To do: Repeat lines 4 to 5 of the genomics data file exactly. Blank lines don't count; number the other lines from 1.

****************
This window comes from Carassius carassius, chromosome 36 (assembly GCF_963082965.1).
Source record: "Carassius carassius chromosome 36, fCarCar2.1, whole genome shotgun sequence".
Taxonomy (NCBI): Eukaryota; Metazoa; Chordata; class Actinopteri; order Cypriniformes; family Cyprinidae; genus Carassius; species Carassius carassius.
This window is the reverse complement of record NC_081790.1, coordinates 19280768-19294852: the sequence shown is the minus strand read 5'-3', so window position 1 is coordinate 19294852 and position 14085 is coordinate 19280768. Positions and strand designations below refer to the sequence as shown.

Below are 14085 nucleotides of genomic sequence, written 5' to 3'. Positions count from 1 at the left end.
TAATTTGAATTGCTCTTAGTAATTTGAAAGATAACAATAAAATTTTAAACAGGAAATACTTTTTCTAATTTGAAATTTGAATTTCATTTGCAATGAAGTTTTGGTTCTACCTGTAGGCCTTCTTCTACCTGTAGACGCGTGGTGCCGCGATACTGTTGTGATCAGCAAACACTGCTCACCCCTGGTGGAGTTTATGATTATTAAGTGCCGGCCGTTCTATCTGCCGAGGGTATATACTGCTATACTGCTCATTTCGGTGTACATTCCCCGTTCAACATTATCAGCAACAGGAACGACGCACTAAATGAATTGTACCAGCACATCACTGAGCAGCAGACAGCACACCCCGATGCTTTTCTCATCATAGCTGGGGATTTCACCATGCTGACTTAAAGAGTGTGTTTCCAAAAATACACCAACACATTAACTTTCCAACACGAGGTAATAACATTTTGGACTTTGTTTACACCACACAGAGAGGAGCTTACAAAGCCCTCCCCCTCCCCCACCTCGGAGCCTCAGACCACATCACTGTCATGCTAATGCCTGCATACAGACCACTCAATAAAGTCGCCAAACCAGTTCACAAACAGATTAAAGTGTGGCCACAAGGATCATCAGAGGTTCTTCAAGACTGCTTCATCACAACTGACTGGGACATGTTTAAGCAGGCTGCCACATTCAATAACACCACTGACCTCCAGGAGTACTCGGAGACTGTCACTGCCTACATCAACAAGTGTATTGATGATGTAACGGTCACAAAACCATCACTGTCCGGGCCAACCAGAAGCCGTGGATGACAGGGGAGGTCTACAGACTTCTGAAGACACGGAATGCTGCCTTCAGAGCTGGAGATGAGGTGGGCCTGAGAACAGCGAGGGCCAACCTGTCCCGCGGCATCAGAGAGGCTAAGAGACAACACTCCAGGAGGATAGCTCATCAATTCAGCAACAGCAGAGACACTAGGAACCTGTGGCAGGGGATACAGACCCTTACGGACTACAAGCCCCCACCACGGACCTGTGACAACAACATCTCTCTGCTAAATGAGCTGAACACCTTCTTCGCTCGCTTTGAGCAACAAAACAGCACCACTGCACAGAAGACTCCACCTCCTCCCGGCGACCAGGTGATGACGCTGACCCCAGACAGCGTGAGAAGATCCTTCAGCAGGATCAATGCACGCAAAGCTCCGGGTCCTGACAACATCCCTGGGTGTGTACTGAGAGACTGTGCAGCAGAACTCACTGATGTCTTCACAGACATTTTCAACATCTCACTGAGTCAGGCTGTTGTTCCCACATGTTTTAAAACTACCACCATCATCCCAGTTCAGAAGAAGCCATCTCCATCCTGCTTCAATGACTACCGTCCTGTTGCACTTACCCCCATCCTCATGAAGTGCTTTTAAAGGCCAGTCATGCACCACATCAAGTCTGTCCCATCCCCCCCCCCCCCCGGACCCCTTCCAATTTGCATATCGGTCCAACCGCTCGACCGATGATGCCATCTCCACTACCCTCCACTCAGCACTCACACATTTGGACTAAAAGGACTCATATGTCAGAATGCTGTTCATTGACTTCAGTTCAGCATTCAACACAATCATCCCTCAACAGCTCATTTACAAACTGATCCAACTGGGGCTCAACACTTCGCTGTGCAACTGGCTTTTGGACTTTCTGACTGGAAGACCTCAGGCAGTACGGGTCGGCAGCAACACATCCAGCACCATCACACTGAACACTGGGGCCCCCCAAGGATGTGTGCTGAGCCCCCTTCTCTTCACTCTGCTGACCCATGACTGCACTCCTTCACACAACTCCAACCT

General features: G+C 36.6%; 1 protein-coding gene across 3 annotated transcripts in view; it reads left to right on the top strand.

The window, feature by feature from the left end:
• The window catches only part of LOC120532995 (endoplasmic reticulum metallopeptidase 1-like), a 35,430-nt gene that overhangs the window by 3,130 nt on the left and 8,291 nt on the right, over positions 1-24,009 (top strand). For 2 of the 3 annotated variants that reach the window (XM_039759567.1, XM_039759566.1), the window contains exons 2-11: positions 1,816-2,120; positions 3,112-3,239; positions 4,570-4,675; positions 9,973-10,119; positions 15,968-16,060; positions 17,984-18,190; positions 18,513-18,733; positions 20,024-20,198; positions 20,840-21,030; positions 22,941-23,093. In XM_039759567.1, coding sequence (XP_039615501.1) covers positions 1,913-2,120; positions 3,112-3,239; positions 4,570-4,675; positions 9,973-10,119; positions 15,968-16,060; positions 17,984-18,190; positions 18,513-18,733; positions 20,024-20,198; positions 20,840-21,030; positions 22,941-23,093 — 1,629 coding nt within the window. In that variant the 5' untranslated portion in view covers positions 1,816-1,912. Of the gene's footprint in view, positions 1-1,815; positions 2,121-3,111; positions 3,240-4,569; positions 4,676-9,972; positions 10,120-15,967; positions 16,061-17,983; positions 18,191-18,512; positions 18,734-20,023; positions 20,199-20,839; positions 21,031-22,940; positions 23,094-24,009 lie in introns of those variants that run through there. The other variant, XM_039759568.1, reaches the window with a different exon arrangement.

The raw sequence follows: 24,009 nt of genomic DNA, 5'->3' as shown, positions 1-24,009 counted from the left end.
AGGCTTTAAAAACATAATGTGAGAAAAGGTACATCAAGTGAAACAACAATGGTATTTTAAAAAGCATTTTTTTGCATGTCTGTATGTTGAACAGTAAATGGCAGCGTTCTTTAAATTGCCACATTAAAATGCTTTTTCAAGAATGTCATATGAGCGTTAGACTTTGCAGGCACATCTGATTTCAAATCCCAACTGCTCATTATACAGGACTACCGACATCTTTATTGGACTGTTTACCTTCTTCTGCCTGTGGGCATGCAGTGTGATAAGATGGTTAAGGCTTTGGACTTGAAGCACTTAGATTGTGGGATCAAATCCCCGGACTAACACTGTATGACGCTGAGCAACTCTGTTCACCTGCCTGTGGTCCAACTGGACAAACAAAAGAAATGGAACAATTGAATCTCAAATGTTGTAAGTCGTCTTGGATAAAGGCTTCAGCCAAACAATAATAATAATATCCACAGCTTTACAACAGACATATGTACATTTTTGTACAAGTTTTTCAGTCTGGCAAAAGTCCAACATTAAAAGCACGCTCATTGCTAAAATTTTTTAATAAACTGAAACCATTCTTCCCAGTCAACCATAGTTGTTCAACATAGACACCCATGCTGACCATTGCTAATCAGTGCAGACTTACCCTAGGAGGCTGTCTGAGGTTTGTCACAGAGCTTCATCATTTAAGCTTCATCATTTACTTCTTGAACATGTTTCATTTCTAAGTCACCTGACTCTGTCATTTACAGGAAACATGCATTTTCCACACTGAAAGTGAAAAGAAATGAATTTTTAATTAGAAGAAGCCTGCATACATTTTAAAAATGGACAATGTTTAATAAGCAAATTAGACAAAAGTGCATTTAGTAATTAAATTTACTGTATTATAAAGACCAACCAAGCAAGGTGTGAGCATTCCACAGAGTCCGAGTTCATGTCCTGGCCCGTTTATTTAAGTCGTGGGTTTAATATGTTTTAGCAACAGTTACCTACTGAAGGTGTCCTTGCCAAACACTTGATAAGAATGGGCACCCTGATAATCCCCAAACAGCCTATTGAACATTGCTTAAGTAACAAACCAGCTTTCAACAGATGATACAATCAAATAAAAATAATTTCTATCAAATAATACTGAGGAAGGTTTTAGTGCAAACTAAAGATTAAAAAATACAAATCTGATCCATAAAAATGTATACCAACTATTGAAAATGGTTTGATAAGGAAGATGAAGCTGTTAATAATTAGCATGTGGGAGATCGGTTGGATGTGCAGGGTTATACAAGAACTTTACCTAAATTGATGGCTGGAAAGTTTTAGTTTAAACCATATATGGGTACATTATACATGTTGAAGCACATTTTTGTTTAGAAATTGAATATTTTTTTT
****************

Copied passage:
This window is the reverse complement of record NC_081790.1, coordinates 19280768-19294852: the sequence shown is the minus strand read 5'-3', so window position 1 is coordinate 19294852 and position 14085 is coordinate 19280768. Positions and strand designations below refer to the sequence as shown.

Below are 14085 nucleotides of genomic sequence, written 5' to 3'. Positions count from 1 at the left end.